RTE Drivetime’s Mary Wilson will be in conversation with Four Savvy Women which will feature Suzanne Kelly, Sara Burke and Tara Buckley. Each year the Clifden community schools are at the heart of the festival – from Monday 20th to Friday 24th they play host to a blend of artistic talent from different genres including theatre, dance, poetry and music with captivating performances from theatre group Fidget Feet, who specialise in aerial dance and contemporary circus. There will also be a performance by the group Cups and Crowns.

The visual arts programme features an Art Trail Exhibition of artists who live or are inspired by the Connemara landscape, including the internationally acclaimed artist Dorothy Cross.

Along with a display of works from established and renowned artists such as Ger Sweeney and Bernard O Scanaill, new talent is also being encouraged with a dedicated exhibition for emerging artists. The exhibition entitled Assemblage features the work of eleven artists from GMIT and CIT through different media including paint, sculpture and installation art.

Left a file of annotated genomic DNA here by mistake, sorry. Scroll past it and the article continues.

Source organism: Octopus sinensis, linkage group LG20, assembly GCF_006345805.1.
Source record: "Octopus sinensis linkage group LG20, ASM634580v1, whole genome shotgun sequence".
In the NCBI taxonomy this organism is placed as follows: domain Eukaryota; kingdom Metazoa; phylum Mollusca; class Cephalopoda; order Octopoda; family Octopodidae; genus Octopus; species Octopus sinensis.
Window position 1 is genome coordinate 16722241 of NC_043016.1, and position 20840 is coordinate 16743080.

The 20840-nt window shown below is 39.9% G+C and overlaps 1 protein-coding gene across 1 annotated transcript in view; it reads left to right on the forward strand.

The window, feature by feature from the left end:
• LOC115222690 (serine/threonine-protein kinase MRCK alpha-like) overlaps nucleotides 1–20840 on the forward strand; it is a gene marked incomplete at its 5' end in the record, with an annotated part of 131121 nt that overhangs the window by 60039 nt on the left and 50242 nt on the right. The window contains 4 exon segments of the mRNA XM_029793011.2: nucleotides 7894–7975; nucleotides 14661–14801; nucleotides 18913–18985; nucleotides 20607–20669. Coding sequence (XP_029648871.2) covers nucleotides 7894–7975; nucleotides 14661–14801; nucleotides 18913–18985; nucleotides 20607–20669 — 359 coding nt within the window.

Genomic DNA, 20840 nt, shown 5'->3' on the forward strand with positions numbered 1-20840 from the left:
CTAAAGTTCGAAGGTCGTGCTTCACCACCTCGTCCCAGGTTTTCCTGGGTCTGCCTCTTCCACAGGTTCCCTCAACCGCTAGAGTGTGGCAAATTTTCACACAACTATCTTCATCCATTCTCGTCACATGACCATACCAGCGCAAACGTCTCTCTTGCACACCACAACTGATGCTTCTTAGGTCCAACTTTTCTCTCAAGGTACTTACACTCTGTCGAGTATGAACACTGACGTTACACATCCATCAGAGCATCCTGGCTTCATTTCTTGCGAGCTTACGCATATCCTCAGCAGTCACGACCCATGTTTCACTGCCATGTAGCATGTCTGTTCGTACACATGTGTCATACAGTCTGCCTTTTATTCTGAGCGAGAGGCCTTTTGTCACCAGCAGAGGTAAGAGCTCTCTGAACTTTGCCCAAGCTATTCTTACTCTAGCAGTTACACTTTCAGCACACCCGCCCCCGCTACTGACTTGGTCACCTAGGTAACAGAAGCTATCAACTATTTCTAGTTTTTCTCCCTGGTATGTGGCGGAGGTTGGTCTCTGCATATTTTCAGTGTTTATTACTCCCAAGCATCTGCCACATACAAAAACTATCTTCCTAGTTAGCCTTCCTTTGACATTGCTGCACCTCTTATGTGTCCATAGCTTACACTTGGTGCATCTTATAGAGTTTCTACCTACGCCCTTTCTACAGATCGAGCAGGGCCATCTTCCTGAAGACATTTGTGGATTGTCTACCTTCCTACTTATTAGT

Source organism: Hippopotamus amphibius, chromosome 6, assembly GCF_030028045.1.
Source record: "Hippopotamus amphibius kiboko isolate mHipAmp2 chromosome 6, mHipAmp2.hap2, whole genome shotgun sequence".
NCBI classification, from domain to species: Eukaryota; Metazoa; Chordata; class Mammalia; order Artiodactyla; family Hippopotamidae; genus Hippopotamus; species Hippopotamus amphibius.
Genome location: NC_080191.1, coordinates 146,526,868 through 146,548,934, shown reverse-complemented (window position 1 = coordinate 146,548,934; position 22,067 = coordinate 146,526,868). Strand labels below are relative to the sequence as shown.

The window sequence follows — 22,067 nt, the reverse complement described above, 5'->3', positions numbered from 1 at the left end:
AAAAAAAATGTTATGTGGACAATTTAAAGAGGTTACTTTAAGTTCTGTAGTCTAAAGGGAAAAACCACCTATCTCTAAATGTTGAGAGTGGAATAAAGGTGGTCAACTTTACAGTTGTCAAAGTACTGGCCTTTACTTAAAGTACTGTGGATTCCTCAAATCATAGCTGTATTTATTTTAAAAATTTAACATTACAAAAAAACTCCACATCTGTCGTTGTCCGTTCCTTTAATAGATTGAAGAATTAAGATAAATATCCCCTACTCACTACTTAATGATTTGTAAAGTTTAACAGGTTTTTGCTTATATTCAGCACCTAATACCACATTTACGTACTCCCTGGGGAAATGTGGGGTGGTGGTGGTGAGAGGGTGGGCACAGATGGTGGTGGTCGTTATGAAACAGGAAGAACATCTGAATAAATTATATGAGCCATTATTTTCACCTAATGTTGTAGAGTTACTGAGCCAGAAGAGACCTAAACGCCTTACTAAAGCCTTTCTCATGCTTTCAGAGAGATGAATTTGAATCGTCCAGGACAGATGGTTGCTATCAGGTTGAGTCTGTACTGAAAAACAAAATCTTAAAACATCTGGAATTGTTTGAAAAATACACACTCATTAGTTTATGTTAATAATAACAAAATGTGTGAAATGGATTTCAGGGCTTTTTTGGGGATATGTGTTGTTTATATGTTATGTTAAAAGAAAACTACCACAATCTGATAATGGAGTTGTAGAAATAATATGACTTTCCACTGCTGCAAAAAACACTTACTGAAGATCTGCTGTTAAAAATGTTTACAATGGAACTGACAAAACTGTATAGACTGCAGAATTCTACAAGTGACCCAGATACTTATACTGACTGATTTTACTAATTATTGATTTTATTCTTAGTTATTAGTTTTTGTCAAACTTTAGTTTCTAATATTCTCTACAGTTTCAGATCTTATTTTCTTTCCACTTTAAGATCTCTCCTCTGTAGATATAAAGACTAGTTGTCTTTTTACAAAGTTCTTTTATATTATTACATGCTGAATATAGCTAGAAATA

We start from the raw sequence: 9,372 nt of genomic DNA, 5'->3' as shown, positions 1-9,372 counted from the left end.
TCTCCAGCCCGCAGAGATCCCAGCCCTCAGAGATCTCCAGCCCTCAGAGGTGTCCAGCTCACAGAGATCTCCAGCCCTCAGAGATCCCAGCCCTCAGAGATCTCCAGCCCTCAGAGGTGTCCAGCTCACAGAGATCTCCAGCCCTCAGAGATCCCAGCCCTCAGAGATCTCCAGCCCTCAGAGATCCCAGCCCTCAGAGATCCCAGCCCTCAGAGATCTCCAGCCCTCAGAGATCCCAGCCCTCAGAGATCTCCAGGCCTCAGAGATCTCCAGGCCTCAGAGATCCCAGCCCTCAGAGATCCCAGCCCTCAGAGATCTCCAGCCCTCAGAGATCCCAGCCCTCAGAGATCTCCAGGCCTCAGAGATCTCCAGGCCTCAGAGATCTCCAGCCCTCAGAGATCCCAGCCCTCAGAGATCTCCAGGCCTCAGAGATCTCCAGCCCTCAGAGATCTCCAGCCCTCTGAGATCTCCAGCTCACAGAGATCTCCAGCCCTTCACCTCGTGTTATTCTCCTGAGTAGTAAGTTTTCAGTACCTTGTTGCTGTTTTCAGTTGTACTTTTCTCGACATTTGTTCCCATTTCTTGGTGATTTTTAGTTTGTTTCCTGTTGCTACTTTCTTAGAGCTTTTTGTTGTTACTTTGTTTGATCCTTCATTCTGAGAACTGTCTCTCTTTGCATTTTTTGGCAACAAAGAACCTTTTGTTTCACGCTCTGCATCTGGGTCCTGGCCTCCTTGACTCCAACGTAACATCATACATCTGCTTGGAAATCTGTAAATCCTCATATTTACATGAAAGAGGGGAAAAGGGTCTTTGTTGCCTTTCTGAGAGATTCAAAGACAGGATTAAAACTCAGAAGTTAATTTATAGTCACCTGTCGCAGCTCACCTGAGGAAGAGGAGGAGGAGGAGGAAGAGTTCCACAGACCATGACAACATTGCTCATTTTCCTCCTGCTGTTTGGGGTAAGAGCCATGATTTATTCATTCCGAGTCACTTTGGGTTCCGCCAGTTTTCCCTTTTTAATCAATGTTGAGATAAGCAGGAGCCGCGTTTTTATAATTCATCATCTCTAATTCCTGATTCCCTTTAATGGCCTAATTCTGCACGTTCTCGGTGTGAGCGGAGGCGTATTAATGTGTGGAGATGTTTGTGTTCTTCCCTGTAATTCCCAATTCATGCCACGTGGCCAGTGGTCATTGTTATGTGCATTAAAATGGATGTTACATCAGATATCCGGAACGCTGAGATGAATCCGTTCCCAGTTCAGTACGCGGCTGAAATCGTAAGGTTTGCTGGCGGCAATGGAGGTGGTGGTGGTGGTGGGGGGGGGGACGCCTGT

There will be readings from poets Tony Curtis, Michael Coady and Rita Ann Higgins as well as singing classes from Marie Sheridan. Tickets are still available for a selection of performances. A full programme of events is available on the website

Galway in Days Gone By

The way we were – Protecting archives of our past



A photo of Galway city centre from the county council's archives

People’s living conditions less than 100 years ago were frightening. We have come a long way. We talk about water charges today, but back then the local District Councils were erecting pumps for local communities and the lovely town of Mountbellew, according to Council minutes, had open sewers,” says Galway County Council archivist Patria McWalter.

Patria believes we “need to take pride in our history, and we should take the same pride in our historical records as we do in our built heritage”. When you see the wealth of material in her care, this belief makes sense.

She is in charge of caring for the rich collection of administrative records owned by Galway County Council and says “these records are as much part of our history as the Rock of Cashel is. They document our lives and our ancestors’ lives. And nobody can plan for the future unless you learn from the past, what worked and what didn’t”.